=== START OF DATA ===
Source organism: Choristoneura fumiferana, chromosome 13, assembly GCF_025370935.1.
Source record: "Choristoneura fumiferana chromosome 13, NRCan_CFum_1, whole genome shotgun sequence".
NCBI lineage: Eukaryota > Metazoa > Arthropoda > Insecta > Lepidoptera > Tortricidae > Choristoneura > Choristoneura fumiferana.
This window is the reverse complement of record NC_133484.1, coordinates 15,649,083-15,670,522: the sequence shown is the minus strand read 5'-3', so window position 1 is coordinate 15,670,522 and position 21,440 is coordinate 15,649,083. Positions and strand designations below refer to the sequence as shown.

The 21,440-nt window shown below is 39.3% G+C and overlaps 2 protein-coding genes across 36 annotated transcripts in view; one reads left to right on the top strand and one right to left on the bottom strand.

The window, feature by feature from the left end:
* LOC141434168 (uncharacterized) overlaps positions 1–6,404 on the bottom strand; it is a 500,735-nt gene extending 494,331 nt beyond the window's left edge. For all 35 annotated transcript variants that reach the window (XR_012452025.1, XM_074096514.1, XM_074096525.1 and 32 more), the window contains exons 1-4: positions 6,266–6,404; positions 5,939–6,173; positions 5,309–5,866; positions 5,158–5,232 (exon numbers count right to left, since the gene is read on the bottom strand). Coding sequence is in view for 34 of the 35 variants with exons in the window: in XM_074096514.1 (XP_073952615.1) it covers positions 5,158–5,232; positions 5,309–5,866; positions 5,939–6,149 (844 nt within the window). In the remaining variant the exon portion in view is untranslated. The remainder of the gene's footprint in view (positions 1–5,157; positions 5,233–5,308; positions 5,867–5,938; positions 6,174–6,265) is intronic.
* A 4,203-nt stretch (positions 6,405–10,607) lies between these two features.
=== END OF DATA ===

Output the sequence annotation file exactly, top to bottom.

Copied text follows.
Source organism: Choristoneura fumiferana, chromosome 13, assembly GCF_025370935.1.
Source record: "Choristoneura fumiferana chromosome 13, NRCan_CFum_1, whole genome shotgun sequence".
NCBI lineage: Eukaryota > Metazoa > Arthropoda > Insecta > Lepidoptera > Tortricidae > Choristoneura > Choristoneura fumiferana.
This window is the reverse complement of record NC_133484.1, coordinates 15,649,083-15,670,522: the sequence shown is the minus strand read 5'-3', so window position 1 is coordinate 15,670,522 and position 21,440 is coordinate 15,649,083. Positions and strand designations below refer to the sequence as shown.

The 21,440-nt window shown below is 39.3% G+C and overlaps 2 protein-coding genes across 36 annotated transcripts in view; one reads left to right on the top strand and one right to left on the bottom strand.

The window, feature by feature from the left end:
* LOC141434168 (uncharacterized) overlaps positions 1–6,404 on the bottom strand; it is a 500,735-nt gene extending 494,331 nt beyond the window's left edge. For all 35 annotated transcript variants that reach the window (XR_012452025.1, XM_074096514.1, XM_074096525.1 and 32 more), the window contains exons 1-4: positions 6,266–6,404; positions 5,939–6,173; positions 5,309–5,866; positions 5,158–5,232 (exon numbers count right to left, since the gene is read on the bottom strand). Coding sequence is in view for 34 of the 35 variants with exons in the window: in XM_074096514.1 (XP_073952615.1) it covers positions 5,158–5,232; positions 5,309–5,866; positions 5,939–6,149 (844 nt within the window). In the remaining variant the exon portion in view is untranslated. The remainder of the gene's footprint in view (positions 1–5,157; positions 5,233–5,308; positions 5,867–5,938; positions 6,174–6,265) is intronic.
* A 4,203-nt stretch (positions 6,405–10,607) lies between these two features.